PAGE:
Natural Hazards

, Volume 84, Issue 2, pp 1327–1347 | Cite as

Post-tsunami recovery in Tamil Nadu, India: combined social and infrastructural outcomes

  • Elizabeth Jordan
  • Amy Javernick-Will
  • Kathleen Tierney
Original Paper


Recent disasters have highlighted the need to better understand why communities recover differently from the same disaster. This research aims to study what pre- and post-disaster conditions lead to infrastructural and social recovery. We collected data from 15 villages in India that were affected by the 2004 Indian Ocean Tsunami through observations, interviews, and secondary sources on pre-disaster community conditions, post-disaster strategies, and infrastructural and social recovery outcomes. We examined conditions posited to affect recovery and analyzed the data using fuzzy-set qualitative comparative analysis. There were multiple pathways to infrastructural and social recovery, but strong access to government resources and good recovery agency coordination were necessary in all pathways. A lack of social vulnerability, recovery agency embeddedness, and contracting agency oversight were also important. Through this research, we extend theories of community resilience and vulnerability by linking both pre- and post-disaster conditions to multi-sector recovery outcomes. Using these findings, practitioners can target specific dimensions of community resilience prior to disasters and target successful post-disaster strategies to contribute to recovery.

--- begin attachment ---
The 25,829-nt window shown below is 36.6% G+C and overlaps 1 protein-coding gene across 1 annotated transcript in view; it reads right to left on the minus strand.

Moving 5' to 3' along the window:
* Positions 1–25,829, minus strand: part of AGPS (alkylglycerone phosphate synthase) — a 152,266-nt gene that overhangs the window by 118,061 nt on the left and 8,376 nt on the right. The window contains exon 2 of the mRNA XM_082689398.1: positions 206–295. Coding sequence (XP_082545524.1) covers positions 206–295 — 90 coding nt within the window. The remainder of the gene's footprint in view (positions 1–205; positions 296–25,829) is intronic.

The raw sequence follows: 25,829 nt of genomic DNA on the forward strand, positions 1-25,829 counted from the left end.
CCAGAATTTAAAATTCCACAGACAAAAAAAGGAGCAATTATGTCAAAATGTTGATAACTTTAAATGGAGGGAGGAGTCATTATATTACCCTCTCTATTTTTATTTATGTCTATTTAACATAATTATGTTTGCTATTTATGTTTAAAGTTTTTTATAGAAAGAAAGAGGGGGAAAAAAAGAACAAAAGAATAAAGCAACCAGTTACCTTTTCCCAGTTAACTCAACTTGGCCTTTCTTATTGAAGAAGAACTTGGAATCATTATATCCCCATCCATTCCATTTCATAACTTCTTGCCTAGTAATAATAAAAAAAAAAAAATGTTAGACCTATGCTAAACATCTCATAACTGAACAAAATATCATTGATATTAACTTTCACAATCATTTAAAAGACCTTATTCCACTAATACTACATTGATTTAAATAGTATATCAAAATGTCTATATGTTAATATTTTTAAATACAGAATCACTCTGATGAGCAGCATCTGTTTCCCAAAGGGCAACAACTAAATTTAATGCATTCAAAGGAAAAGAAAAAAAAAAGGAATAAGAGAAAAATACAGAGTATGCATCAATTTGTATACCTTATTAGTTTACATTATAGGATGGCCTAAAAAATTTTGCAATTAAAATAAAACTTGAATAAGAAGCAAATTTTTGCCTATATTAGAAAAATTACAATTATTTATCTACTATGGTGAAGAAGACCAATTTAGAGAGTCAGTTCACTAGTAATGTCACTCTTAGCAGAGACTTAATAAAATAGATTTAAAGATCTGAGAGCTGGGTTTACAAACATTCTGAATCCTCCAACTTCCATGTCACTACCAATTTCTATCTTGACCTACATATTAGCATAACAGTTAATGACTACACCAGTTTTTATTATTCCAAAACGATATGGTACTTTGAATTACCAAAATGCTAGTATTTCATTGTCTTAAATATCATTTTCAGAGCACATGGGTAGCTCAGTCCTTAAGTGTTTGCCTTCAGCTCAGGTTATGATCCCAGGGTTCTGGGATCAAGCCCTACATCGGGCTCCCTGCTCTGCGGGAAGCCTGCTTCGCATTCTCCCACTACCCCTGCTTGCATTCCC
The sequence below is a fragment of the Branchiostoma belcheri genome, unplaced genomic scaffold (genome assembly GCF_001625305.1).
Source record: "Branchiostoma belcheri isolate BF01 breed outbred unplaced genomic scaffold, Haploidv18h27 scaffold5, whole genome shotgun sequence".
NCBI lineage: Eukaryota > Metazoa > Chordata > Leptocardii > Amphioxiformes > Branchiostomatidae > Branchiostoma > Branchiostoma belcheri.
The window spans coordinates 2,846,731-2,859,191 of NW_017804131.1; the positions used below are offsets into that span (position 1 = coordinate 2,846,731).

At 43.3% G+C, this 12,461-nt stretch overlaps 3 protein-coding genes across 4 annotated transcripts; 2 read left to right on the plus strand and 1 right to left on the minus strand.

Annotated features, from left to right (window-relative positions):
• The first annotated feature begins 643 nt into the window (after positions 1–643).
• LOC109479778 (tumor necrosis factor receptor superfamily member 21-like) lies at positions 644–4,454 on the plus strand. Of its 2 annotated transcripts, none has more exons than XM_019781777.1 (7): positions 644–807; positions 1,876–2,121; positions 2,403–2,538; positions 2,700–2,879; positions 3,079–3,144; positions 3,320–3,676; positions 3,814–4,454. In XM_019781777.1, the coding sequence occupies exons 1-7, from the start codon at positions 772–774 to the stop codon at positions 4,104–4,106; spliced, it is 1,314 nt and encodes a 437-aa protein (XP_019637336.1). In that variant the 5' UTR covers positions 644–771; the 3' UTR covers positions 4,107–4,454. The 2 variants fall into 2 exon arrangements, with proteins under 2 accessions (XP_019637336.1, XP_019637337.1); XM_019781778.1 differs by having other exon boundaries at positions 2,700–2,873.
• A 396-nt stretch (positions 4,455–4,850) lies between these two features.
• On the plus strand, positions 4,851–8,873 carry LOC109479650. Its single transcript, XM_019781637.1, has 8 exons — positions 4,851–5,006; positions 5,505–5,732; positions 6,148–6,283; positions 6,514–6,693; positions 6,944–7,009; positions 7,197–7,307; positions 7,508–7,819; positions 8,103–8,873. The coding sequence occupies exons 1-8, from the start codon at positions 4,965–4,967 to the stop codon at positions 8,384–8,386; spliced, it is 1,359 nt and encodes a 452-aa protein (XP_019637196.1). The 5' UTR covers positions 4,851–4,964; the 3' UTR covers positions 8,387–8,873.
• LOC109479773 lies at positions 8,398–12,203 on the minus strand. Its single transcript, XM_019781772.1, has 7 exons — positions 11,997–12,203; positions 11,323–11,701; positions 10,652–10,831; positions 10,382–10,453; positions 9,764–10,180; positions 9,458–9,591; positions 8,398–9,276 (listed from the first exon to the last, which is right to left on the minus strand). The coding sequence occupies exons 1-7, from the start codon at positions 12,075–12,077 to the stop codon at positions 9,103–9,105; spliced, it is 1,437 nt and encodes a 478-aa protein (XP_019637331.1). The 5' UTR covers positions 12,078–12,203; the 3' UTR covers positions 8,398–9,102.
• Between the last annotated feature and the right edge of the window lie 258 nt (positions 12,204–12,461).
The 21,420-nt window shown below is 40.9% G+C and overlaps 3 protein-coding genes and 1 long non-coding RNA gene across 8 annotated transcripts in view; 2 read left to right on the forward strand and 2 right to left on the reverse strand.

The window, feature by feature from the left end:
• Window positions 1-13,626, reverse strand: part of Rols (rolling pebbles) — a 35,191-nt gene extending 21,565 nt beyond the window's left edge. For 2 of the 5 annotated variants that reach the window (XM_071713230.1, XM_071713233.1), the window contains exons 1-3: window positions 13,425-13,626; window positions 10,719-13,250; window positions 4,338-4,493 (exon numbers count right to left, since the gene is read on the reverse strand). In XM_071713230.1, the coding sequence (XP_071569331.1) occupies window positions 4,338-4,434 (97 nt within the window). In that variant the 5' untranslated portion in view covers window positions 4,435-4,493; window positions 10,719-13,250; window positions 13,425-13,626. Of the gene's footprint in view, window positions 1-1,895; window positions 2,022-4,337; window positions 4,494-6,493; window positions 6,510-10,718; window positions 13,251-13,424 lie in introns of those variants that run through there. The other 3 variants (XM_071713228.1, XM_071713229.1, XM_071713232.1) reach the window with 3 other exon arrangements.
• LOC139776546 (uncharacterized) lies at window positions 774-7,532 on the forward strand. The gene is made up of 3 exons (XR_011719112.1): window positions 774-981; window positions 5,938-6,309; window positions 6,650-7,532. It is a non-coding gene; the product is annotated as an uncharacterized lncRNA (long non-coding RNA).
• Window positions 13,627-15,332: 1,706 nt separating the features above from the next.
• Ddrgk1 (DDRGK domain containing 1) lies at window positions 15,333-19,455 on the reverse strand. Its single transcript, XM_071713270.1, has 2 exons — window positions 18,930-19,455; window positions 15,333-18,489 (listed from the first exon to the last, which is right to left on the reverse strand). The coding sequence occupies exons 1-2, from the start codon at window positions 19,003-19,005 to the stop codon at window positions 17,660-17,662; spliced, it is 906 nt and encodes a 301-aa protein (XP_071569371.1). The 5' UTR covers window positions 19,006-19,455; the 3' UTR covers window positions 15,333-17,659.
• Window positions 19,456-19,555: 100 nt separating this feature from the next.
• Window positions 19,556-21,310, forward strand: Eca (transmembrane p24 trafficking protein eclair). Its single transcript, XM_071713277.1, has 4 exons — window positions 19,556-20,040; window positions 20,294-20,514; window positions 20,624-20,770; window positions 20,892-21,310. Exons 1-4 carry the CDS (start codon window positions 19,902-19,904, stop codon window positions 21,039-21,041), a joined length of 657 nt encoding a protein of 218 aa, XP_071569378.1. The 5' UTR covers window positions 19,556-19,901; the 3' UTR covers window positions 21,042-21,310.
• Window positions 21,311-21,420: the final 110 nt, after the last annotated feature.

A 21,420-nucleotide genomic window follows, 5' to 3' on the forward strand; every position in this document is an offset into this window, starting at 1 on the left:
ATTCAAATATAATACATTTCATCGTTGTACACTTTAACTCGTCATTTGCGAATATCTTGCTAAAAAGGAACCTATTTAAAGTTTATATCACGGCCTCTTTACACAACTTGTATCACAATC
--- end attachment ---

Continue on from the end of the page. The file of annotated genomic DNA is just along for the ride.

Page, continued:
Disaster recovery Qualitative comparative analysis Indian Ocean tsunami 



This research was supported by National Science Foundation Grant No. 1200422. Any opinions, findings, and conclusions or recommendations expressed in this material are those of the authors and do not necessarily reflect the views of the National Science Foundation. The work was also funded in part by the Mortenson Center in Engineering for Developing Communities. The authors also thank our NGO partner, BEDROC, and translator for their support during my time in India.


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Copyright information

© Springer Science+Business Media Dordrecht 2016

Authors and Affiliations

  • Elizabeth Jordan
    • 1
  • Amy Javernick-Will
    • 2
  • Kathleen Tierney
    • 3
  1. 1.AAAS Science & Technology FellowWashingtonUSA
  2. 2.Department of Civil, Environmental, and Architectural EngineeringUniversity of Colorado at BoulderBoulderUSA
  3. 3.Department of Sociology and Institute of Behavioral Science, Natural Hazards CenterUniversity of ColoradoBoulderUSA

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